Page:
What about coaches of older young people? 

As young people grow and develop, coaches can then introduce more complex and sport-specific movements and tactics. However, as some strength and conditioning coaches of elite and pre-elite athletes will attest, sometimes basic and foundational movement skills might be missing or require addressing. Don’t be afraid to spend time on helping, or getting support to help, older young people with improving their foundational movement skills (e.g., running, jumping, landing, turning, etc). 

7 – Engage parents in a positive and constructive manner:
Parents are not the enemy, but the biggest resource at your disposal. They want the best for their kids and so do you. Partnership is the key word. You will never know what parents can offer if you don’t talk to them. 

Key takeaways for coaches: 

Think of parents as, not the enemy, but the biggest resource at the coach’s deposal. Engage with parents positively. Both coaches and parents want the best for young people, so align this want. Coaches can do this by: 

  • Talk with parents and find out what they have to offer and how they may be able to help.
  • Opening and maintaining regular lines of communication with parents e.g. texts, emails, meetings.
  • Helping parents, especially overzealous parents, to understand how they can help their child make the most out of sport.

8 – Plan developmentally appropriate and progressive programmes and sessions:
We are taking kids on a learning journey. We have to have a good idea of the destination point and develop short, mid and long -term goals and plans that will help the kids get there. It’s not peak-by-Saturday nor improvising a session ‘of the cuff’. Failing to plan is planning to fail!

Key takeaways for coaches: 

Remember, you are taking young people on a long learning journey. Don’t coach just for ‘Saturday’, but coach for long term holistic goals. This is possible with the implementation of a good coaching plan that is developmentally appropriate – i.e. the plan should take into account the young person’s age and stage of development, and the best way to help them progress.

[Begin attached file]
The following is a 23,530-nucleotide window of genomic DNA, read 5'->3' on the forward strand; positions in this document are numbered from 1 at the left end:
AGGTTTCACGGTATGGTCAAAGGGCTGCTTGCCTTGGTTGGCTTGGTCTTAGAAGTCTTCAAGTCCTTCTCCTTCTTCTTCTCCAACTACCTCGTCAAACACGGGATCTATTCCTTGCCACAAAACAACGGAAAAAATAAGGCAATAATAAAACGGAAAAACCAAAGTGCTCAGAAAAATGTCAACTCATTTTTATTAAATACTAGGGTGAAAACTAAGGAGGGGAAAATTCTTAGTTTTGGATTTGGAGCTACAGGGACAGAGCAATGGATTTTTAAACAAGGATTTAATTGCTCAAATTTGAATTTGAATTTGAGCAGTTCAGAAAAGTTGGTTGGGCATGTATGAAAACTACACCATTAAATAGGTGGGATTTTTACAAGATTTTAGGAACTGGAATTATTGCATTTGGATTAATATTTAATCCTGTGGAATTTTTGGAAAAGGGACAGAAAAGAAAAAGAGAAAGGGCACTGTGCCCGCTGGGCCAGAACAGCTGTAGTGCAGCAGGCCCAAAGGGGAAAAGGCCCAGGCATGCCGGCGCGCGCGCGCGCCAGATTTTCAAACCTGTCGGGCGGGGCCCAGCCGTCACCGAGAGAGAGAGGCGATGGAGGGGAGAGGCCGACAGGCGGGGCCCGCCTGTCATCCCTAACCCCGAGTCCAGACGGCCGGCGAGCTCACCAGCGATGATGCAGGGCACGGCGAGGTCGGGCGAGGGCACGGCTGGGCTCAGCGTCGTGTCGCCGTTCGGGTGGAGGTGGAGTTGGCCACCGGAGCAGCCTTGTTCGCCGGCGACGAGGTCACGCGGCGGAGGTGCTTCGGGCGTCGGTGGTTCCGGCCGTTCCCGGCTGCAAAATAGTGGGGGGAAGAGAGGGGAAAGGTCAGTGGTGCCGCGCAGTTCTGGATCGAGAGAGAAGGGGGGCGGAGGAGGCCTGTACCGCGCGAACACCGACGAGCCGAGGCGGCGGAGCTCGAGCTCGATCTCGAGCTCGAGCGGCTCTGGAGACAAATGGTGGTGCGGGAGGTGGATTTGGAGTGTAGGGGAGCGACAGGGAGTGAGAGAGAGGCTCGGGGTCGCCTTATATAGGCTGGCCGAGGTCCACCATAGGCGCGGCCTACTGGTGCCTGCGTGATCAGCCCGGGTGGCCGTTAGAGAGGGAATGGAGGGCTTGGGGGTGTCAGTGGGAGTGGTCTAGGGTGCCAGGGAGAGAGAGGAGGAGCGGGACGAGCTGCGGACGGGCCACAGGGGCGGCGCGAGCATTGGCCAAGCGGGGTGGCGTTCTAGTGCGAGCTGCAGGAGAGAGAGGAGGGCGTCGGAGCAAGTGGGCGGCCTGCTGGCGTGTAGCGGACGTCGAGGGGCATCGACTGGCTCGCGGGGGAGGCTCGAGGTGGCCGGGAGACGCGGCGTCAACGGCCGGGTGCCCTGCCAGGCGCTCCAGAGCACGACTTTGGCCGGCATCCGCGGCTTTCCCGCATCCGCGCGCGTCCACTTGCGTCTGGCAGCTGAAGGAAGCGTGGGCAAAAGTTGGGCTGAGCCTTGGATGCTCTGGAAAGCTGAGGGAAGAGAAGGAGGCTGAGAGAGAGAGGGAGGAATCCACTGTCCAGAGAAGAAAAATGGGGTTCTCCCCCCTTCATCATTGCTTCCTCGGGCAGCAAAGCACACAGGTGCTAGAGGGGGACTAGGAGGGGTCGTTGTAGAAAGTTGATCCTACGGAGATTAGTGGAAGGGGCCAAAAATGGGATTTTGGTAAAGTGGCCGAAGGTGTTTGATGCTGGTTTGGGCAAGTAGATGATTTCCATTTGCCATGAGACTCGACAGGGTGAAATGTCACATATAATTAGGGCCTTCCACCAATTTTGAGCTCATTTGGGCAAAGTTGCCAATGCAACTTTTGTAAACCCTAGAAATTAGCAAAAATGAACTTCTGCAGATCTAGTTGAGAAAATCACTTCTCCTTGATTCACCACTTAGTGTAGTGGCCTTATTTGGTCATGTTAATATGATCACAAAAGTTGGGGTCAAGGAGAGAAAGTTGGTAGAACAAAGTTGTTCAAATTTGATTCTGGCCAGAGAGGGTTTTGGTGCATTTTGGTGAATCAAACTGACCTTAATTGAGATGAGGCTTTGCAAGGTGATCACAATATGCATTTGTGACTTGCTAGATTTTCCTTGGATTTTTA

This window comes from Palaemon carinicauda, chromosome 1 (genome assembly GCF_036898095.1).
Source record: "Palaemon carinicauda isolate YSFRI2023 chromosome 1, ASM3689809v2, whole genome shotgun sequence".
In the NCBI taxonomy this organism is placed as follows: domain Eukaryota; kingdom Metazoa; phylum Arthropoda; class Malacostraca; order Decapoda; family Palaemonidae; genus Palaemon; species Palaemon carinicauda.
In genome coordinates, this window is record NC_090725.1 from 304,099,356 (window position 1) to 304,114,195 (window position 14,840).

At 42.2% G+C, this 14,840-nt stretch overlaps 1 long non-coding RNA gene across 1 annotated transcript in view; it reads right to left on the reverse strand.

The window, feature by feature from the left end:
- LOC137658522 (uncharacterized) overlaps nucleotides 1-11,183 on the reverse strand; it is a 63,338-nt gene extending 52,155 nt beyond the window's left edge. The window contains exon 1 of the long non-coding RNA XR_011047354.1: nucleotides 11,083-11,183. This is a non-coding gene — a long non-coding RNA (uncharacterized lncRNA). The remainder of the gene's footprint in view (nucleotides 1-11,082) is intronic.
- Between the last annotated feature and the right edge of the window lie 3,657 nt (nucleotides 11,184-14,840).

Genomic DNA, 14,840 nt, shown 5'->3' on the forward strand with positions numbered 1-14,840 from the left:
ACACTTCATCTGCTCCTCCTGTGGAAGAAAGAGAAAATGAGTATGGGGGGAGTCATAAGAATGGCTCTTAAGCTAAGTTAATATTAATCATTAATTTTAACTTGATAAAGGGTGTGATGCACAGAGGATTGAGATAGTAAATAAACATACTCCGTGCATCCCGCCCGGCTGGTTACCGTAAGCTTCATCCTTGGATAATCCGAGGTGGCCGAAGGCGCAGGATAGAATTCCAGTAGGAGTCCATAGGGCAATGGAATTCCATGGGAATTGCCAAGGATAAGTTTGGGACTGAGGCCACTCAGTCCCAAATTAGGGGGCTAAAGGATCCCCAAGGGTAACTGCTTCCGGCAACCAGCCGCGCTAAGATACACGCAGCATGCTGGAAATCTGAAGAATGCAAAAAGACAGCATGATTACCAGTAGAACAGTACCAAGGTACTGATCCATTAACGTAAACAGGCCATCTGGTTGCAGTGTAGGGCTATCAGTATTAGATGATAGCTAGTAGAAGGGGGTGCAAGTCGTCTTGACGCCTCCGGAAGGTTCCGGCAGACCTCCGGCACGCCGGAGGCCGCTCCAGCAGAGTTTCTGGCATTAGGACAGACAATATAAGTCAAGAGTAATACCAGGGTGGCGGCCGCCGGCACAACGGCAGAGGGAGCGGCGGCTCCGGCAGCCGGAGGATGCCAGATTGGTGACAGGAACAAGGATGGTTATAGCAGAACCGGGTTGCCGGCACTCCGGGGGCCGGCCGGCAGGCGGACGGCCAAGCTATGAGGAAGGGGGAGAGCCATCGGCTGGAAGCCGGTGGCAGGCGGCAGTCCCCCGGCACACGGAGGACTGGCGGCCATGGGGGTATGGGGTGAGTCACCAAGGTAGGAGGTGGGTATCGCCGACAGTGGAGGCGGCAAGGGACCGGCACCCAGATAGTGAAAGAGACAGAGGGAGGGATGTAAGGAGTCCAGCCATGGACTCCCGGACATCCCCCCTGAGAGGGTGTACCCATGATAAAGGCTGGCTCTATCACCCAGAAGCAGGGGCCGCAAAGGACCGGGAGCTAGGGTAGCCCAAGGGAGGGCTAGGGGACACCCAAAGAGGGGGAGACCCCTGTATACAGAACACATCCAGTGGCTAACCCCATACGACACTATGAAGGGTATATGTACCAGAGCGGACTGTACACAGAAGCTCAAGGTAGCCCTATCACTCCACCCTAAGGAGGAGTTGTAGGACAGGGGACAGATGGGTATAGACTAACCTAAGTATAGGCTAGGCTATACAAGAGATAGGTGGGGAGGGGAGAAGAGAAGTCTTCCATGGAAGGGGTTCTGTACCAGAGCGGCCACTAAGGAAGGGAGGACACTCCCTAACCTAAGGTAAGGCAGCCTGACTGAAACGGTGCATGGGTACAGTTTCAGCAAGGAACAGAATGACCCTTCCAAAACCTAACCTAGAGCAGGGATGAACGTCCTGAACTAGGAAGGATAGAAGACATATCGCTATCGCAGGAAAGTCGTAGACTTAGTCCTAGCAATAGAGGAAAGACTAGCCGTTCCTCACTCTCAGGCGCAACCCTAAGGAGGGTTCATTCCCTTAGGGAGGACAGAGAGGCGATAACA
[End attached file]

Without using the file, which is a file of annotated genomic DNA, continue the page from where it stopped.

Watch iCoachKid’s video playlist on how coaches can plan for success? 

Watch iCoachKid’s video playlist on how coaches can account for the different stages of development and growth in young people? 

9 – Use different coaching methods to enhance learning:
Learning is a complex process, and it doesn’t happen overnight. Different coaching and teaching strategies can serve different purposes at different stages of learning and development, complement each other, and help us achieve the desired results. 

Key takeaways for coaches: 

It’s crucial that coaches understand that learning is a complex process that takes time. There is also not one single best way to coach.  

Different coaching strategies are better for different stages of learning, as well will have different impacts on the various learners. Whether the strategy is: 

  • Repetition 
  • Skill circuits 
  • Grid drills 
  • Games-based learning 

They all have a time and place. The key is understanding when to use the different strategies. 

10 – Use competition in a developmental way:
There is nothing wrong with competition. When the format and the atmosphere around competition is built around the developmental stage of the kids and considerate of their needs, competition is an amazing motivator and a lot of fun. A win-at-all-cost mentality can really spoil the party though. 

Key takeaways for coaches: 

Competition is neither good nor bad by itself. It’s impact on the experience of young people and the outcomes that they get in relation to competition in sport, depends on how it is organised, presented and managed.   

Key things for coaches to keep in mind: 

  • Avoid replicating the adult-version of the game 
  • Be wary of how the competition in its different forms incentivises different behaviours, for examples: 
    – Selection decisions
    – Position and game time decisions 
    – Parent behaviours

Watch More: Webinar Replay – Raising the bar in coaching youth sport

More from iCoachKids 

The Coaches Toolkit 

The iCoachKids Literature Review 

Free E-Learning courses for coaches, by iCoachKids 

iCoachKids YouTube Channel 

Search